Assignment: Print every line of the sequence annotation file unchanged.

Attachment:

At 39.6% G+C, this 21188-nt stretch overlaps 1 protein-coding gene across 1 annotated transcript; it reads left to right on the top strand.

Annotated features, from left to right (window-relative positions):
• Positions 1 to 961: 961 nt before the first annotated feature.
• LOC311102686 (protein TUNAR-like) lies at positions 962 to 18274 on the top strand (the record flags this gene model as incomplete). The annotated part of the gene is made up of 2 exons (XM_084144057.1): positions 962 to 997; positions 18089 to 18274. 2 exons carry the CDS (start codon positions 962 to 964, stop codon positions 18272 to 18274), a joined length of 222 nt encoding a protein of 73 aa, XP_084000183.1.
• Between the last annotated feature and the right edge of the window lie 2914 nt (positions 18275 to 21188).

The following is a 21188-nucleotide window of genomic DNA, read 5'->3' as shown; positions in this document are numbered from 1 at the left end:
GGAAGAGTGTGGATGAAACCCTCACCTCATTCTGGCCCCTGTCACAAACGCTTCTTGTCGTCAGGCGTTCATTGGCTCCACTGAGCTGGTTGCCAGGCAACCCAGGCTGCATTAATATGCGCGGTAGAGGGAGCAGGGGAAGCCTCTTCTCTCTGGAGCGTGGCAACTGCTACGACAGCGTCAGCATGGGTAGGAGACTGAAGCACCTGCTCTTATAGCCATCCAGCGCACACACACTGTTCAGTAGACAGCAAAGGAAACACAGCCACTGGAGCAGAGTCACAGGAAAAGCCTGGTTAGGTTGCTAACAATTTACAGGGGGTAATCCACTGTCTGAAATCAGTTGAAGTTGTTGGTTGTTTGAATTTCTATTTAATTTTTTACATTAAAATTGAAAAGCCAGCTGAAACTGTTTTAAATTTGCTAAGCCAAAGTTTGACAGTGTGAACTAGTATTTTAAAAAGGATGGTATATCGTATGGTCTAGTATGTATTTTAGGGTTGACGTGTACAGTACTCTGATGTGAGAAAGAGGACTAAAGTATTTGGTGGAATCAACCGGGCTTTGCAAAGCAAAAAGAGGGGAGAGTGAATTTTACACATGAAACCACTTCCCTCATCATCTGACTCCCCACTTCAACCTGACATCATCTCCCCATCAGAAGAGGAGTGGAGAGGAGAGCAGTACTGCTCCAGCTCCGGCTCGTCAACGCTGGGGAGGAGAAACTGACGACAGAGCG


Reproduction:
At 39.6% G+C, this 21188-nt stretch overlaps 1 protein-coding gene across 1 annotated transcript; it reads left to right on the top strand.

Annotated features, from left to right (window-relative positions):
• Positions 1 to 961: 961 nt before the first annotated feature.
• LOC311102686 (protein TUNAR-like) lies at positions 962 to 18274 on the top strand (the record flags this gene model as incomplete). The annotated part of the gene is made up of 2 exons (XM_084144057.1): positions 962 to 997; positions 18089 to 18274. 2 exons carry the CDS (start codon positions 962 to 964, stop codon positions 18272 to 18274), a joined length of 222 nt encoding a protein of 73 aa, XP_084000183.1.
• Between the last annotated feature and the right edge of the window lie 2914 nt (positions 18275 to 21188).

The following is a 21188-nucleotide window of genomic DNA, read 5'->3' as shown; positions in this document are numbered from 1 at the left end:
GGAAGAGTGTGGATGAAACCCTCACCTCATTCTGGCCCCTGTCACAAACGCTTCTTGTCGTCAGGCGTTCATTGGCTCCACTGAGCTGGTTGCCAGGCAACCCAGGCTGCATTAATATGCGCGGTAGAGGGAGCAGGGGAAGCCTCTTCTCTCTGGAGCGTGGCAACTGCTACGACAGCGTCAGCATGGGTAGGAGACTGAAGCACCTGCTCTTATAGCCATCCAGCGCACACACACTGTTCAGTAGACAGCAAAGGAAACACAGCCACTGGAGCAGAGTCACAGGAAAAGCCTGGTTAGGTTGCTAACAATTTACAGGGGGTAATCCACTGTCTGAAATCAGTTGAAGTTGTTGGTTGTTTGAATTTCTATTTAATTTTTTACATTAAAATTGAAAAGCCAGCTGAAACTGTTTTAAATTTGCTAAGCCAAAGTTTGACAGTGTGAACTAGTATTTTAAAAAGGATGGTATATCGTATGGTCTAGTATGTATTTTAGGGTTGACGTGTACAGTACTCTGATGTGAGAAAGAGGACTAAAGTATTTGGTGGAATCAACCGGGCTTTGCAAAGCAAAAAGAGGGGAGAGTGAATTTTACACATGAAACCACTTCCCTCATCATCTGACTCCCCACTTCAACCTGACATCATCTCCCCATCAGAAGAGGAGTGGAGAGGAGAGCAGTACTGCTCCAGCTCCGGCTCGTCAACGCTGGGGAGGAGAAACTGACGACAGAGCG